Dr. Phillips remained a very charitable man throughout his lifetime. He always made sure his workforce was taken care of in every way, even once delivering turkeys to families on Christmas day. He established a hospital in the 1950s in order to provide health care to working blacks, who had difficulty obtaining it otherwise.
In 1954, Dr. Phillips sold his citrus holdings to Minute Maid. In 1986, Dr Phillips was inducted into the Florida Citrus Hall of Fame and today is remembered as the man who ensured that Americans would be enjoying Florida’s “liquid sunshine” for years to come.
Most visitors to Orlando today come by way of air travel. The Orlando International Airport annually hosts around 50 million passengers – that is equal to nearly the entire populations of Texas and New York combined visiting Central Florida each year.
The original Orlando Municipal Airport (which today is the Orlando Executive Airport near downtown) was converted during World War 2 into Orlando Army Air Base. As the war expanded, an ancillary air base was needed, which was built south of the Orlando Army Air Base, initially being designated as Orlando Army Air Field #2, but was renamed Pinecastle Army Airfield on January 1st, 1943 and then later renamed Pinecastle Air Force Base during the Korean War. The base served over three decades from World War 2 through the end of the Vietnam war.
Colonel Michael Norman Wright McCoy was commander of the 321st Bombardment Wing at Pinecastle Air Force Base. Colonel McCoy had a reputation as an exemplary pilot with a knack for cheating death. Once, it is said, he bailed out of a stricken plane, but his parachute failed to open. Luckily, he plummeted into a snowdrift and was saved.
That all changed on October 9th, 1957, Colonel McCoy’s 52nd birthday. The Colonel was flying a B-47 bomber participating in a practice demonstration during an annual Strategic Air Command Bombing Navigation and Reconnaissance Competition. Stories conflict on what exactly happened that day. Some speculate that during the return flight Colonel McCoy was distracted by a smaller plane flying overhead and allowed the B-47s nose to dip imperceptibly causing a dramatic increase in speed that exceeded the plane’s tolerances and his recovery attempt cracked the plane in half. Others claim that fuel was dripping from the engine and caused the plane to explode in midair. No matter the cause, the jet rolled severely and then upside down at nearly 500 mph becoming in effect a flying projectile and crashed in a field on the edge of town.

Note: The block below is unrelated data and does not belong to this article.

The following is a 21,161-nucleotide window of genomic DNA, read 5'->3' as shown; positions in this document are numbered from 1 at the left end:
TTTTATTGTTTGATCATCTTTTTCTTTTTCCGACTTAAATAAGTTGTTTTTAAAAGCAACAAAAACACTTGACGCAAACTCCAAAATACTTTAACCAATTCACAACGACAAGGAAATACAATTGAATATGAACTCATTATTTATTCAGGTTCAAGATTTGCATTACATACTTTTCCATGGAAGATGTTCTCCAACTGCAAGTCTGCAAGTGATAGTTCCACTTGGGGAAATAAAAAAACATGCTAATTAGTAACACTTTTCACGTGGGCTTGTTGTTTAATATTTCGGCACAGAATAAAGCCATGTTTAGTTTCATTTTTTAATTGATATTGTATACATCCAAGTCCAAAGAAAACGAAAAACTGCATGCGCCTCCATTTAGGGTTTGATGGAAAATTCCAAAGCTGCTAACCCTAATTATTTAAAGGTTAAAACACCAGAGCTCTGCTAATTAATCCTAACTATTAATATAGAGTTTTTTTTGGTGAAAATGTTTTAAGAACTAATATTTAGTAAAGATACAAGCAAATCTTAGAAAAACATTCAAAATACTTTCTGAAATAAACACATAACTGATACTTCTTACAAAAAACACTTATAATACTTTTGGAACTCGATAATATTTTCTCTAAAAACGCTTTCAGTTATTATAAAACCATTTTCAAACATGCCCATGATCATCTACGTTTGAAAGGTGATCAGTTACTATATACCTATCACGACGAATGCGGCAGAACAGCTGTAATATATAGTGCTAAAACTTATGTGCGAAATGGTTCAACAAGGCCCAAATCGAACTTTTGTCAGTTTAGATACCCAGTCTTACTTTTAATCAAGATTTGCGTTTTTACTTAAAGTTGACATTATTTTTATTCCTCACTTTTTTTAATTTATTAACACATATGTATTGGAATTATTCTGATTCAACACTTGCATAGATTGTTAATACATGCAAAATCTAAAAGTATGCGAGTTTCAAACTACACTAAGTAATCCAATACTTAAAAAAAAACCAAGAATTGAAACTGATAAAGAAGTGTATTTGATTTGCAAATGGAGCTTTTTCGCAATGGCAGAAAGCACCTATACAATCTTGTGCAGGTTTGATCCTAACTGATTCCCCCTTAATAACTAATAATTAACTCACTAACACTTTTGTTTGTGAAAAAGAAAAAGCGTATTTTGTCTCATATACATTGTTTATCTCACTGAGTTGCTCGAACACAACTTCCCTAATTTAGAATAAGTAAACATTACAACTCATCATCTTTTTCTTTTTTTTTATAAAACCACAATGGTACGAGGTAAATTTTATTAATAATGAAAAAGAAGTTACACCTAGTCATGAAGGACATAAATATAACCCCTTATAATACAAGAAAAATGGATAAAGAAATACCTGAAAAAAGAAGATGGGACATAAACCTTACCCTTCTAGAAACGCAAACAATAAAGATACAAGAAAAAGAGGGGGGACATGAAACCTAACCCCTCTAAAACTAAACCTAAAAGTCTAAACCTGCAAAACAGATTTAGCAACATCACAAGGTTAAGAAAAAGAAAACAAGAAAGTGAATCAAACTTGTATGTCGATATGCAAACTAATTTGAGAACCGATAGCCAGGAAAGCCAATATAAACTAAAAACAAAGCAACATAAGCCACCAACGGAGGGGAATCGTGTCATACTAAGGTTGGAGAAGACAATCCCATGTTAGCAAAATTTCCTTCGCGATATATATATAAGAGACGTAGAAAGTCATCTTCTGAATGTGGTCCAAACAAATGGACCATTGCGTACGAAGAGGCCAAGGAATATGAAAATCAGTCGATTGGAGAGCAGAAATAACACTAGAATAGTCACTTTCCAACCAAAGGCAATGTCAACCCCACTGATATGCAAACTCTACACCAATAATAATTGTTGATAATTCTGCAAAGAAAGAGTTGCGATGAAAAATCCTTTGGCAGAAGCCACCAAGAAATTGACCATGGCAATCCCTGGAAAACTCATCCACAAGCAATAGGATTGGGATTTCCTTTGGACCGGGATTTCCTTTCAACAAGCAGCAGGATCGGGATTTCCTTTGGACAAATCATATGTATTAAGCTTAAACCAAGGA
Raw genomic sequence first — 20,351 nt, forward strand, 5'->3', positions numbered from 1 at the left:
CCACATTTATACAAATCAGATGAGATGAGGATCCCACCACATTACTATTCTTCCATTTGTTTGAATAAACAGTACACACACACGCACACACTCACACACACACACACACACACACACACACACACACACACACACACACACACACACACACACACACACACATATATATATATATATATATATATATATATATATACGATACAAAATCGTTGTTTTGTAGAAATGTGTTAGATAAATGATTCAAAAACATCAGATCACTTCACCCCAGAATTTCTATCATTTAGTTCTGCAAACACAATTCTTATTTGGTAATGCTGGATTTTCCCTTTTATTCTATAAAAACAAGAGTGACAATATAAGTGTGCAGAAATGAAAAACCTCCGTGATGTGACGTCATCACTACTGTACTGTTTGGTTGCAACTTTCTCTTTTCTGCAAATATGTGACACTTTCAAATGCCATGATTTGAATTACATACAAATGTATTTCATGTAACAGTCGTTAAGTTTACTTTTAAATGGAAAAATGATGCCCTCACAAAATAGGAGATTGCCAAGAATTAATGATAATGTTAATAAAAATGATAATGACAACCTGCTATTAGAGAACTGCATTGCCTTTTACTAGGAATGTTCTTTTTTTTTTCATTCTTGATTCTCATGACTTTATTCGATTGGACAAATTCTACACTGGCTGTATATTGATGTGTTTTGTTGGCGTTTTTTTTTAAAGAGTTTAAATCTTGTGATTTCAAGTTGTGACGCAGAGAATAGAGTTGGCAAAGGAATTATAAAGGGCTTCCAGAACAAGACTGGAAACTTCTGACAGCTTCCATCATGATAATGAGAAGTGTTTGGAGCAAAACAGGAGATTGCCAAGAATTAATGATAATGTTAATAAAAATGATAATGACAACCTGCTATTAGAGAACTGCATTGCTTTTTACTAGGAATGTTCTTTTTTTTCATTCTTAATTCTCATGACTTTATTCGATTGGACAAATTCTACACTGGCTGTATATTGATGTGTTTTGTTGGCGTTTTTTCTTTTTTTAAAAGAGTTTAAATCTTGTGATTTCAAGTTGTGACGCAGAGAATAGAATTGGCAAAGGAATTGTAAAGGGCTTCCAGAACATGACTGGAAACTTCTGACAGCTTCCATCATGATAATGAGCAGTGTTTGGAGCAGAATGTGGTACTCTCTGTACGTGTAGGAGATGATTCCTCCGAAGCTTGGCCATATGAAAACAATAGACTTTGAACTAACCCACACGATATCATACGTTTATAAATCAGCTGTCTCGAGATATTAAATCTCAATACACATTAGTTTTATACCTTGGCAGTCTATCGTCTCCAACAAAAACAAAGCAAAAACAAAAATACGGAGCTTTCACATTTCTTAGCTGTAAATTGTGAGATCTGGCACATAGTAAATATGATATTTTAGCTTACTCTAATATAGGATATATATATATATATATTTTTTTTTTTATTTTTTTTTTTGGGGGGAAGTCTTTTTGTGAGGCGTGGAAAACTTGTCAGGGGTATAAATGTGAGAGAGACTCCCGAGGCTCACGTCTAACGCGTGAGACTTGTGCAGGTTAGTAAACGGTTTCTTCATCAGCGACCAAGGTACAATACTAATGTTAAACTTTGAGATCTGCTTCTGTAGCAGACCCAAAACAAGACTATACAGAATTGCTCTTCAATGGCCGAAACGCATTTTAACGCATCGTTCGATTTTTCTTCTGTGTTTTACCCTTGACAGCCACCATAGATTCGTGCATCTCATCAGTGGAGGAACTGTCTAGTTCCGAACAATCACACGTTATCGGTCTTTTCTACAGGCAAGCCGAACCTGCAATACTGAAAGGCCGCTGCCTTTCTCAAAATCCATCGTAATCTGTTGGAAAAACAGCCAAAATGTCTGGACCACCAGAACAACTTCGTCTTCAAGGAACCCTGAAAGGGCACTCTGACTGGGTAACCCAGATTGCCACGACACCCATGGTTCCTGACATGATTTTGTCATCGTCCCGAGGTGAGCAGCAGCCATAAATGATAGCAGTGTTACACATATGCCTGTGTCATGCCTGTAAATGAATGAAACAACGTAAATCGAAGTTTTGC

A hugely popular figure in Central Florida, Colonel McCoy was buried at Arlington National Cemetery in a funeral that included a flyover of multiple B-47s. On May 7th, 1958, Pinecastle Air Force Base was renamed McCoy Air Force Base in memory of the late Colonel McCoy.
The base officially closed in 1975 after the Vietnam war; it had been Orlando’s biggest employer and economic backbone both during and after the war years. In 1981, Orlando International Airport opened on the former site of the base replacing the older municipal airport near downtown. The airport retains the original FAA location identifier airport code of MCO for McCoy to this day.
While the post-war years of the 50’s and 60’s were good for Orlando, and growth continued at a steady pace, nothing would prepare the town for the vast changes that would transform the city into a destination that held the dreams of millions, as a man named Walt chose Orlando to build his kingdom.